In an action for breach of contract alleging that the attorney for the seller in a failed real estate transaction had refused to return the buyer's security deposit in accordance with an escrow arrangement contained in an exchange of letters between the parties' attorneys, the judge correctly entered judgment for the buyer and his attorney in the amount of the deposit, where the seller's attorney, by depositing the escrow fund in his fiduciary account, accepted the escrow arrangement, and was bound to return the deposit when the express condition of the underlying agreement was not met. [412-413]
There was no merit to the claim by the defendant in a civil action that the action should have been dismissed for the plaintiffs' failure to join others as necessary and indispensable parties under Mass.R.Civ.P. 19 (a). 
A judgment dismissing a law firm as a party to an interpleader action in Virginia did not bar, on collateral estoppel principles, a breach of contract action in Massachusetts against a partner of the law firm over the defendant's alleged failure to perform an escrow agreement, where the causes of action in the two cases were not the same or substantially the same and where no decision on the merits of the dispute had been incorporated into the judgment of dismissal. [413-414]
CIVIL ACTION commenced in the Superior Court Department on September 24, 1984.
The case was heard by Elizabeth B. Donovan, J.
George M. Thompson, Jr., for the defendant.
Anne Marie Hurley for the plaintiffs.
GREENBERG, J. Two lawyers, Edwin E. Kaarela and Geoffrey F. Birkhead, representing the parties to a failed real estate deal have clashed over the return of the deposit money for nearly a decade. The start of the litigation was in the Commonwealth of Virginia where Mr. Birkhead maintained his practice. Later in 1984, Mr. Kaarela, the buyer's attorney, brought the present suit for breach of contract alleging that Mr. Birkhead had failed to perform an escrow agreement with respect to the security deposit.
After a jury-waived trial in August of 1989, a judge of the Superior Court made findings of fact which are substantially uncontroverted. Together with his client's deposit of $10,000 to secure the purchase of real estate located in Fitchburg, the plaintiff, Mr. Kaarela, forwarded two copies of an agreement to the defendant, Mr. Birkhead. One of the terms of the accord, later signed by their clients, provided that the buyer, Sheehan, would assume the sellers' outstanding first mortgage on the property. In his letter to the defendant enclosing the two copies, Mr. Kaarela stated that it was a condition of the agreement that, in the event the buyer was unable to assume the mortgage, the agreement was void and "all advances made by (his client) shall be promptly returned." Mr. Birkhead placed the deposit in his firm's clients trust fund account, drafted an appropriate deed and forwarded it to Mr. Kaarela with instructions that Mr. Kaarela should hold the deed in escrow until the bank approved the assumption of its mortgage by the buyer.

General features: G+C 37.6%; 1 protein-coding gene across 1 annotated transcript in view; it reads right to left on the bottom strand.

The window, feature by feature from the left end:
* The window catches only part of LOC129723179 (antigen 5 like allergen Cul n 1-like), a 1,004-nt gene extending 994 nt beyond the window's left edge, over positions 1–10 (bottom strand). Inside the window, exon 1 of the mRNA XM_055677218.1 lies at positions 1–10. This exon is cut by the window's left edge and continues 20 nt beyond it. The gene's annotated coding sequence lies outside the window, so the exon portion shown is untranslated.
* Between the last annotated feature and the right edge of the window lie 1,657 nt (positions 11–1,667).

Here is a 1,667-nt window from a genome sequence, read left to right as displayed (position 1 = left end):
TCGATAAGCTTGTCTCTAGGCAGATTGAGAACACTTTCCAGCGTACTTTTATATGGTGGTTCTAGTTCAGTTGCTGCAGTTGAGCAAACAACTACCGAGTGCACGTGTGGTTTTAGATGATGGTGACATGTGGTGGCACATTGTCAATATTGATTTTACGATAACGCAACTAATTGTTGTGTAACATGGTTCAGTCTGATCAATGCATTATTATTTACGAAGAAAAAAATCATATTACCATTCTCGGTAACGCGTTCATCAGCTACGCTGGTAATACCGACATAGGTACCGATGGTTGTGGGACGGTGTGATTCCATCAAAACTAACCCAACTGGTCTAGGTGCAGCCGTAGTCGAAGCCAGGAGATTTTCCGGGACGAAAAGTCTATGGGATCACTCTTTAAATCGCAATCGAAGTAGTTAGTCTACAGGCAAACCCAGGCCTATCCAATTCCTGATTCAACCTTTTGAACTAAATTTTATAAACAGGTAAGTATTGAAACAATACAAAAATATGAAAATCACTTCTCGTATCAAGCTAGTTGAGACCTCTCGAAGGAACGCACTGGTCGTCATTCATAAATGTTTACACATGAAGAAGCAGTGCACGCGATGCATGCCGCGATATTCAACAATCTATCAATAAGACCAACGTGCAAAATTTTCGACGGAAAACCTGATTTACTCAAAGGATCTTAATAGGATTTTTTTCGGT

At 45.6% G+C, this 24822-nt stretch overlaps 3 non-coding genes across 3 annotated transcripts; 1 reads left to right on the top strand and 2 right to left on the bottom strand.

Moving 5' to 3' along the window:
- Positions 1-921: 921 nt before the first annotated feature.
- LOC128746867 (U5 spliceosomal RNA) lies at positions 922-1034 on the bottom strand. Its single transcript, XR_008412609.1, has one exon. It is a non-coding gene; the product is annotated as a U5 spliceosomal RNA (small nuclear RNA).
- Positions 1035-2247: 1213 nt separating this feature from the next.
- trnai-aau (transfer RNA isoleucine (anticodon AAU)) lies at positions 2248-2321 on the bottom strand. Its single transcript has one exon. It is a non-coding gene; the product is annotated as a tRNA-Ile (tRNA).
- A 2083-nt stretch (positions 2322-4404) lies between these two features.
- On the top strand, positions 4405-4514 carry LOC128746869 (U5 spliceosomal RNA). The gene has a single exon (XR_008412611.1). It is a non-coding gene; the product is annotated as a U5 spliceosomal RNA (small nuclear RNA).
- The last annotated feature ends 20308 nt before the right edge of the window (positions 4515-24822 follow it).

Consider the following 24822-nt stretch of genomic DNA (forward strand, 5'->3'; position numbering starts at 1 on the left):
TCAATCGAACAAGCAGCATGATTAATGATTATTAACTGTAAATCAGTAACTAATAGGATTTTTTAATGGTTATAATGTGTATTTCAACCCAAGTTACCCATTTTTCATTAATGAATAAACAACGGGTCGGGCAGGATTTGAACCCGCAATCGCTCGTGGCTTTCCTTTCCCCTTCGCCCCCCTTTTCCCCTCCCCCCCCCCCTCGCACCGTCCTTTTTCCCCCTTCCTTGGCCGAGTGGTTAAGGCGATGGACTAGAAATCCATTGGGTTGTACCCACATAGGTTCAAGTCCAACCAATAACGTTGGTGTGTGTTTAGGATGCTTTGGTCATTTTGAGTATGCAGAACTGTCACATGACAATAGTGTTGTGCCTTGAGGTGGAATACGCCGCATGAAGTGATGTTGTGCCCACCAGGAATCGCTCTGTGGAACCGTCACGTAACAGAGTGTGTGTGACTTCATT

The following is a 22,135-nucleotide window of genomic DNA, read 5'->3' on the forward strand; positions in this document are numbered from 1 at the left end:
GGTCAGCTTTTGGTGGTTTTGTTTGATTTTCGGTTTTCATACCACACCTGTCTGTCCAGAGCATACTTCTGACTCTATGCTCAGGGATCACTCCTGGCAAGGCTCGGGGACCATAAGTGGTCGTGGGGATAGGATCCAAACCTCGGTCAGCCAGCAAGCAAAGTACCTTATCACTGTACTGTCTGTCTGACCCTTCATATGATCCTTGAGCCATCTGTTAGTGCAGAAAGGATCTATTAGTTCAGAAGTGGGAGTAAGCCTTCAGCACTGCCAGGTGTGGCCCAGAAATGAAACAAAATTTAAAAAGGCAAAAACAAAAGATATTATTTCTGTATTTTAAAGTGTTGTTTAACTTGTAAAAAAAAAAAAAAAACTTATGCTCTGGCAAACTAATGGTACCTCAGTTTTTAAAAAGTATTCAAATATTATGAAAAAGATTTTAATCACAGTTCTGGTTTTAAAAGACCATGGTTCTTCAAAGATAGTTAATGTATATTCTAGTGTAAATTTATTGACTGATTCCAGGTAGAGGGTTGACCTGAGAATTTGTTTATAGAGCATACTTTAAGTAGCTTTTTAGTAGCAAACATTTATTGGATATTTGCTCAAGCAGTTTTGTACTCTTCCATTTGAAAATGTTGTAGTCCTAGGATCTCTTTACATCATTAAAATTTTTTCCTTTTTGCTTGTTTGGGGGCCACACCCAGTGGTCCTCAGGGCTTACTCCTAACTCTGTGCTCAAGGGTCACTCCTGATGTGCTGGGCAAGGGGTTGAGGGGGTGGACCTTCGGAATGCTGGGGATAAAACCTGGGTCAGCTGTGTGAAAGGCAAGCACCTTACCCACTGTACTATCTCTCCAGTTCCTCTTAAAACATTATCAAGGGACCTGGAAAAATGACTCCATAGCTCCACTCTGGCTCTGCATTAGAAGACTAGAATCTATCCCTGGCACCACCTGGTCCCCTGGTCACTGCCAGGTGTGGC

By mid-January of 1982, Sheehan's hopes were dashed. The bank would not approve the proposal because the sellers had failed to satisfy another debt to the bank. Mr. Kaarela routinely, so he thought, requested a return of the deposit, but Mr. Birkhead, through his law firm, Crenshaw, Ware, and Johnson, filed an action in interpleader in a Virginia court. The deposit was paid into court, against both parties to the agreement, and the law firm was dismissed from the action. No decision on the merits of the dispute was incorporated into the judgment of dismissal. In September, 1984,
the plaintiffs brought the instant action and obtained a judgment for the amount of the deposit.
1. The decision in this matter rests upon the application to the present facts of the so-called "escrow" arrangement contained in the exchange of letters between the attorneys. In Childs v. Harbor Lounge, Inc., 357 Mass. 33 , 35 (1970), the court said, "To deposit a sum in escrow is simply to deliver it to a third party to be held until the performance of a condition or the happening of a certain event." See 2 Corbin, Contracts Sections 414-415 (1950 ed.). Mr. Birkhead argues that, in order for an escrow agreement to be binding, it must be "part of an underlying agreement between the principals and cannot exist in a vacuum." There is no case law to support this point, and all of the cases cited by the defendant are inapposite.
The escrow arrangement worked out by the attorneys, as outlined in their correspondence, constituted their agreement: if Sheehan was unable to assume the sellers' mortgage, without any fault of his own, then all obligations of both parties would cease and the deposit was to be refunded. That understanding between the attorneys was unambiguous.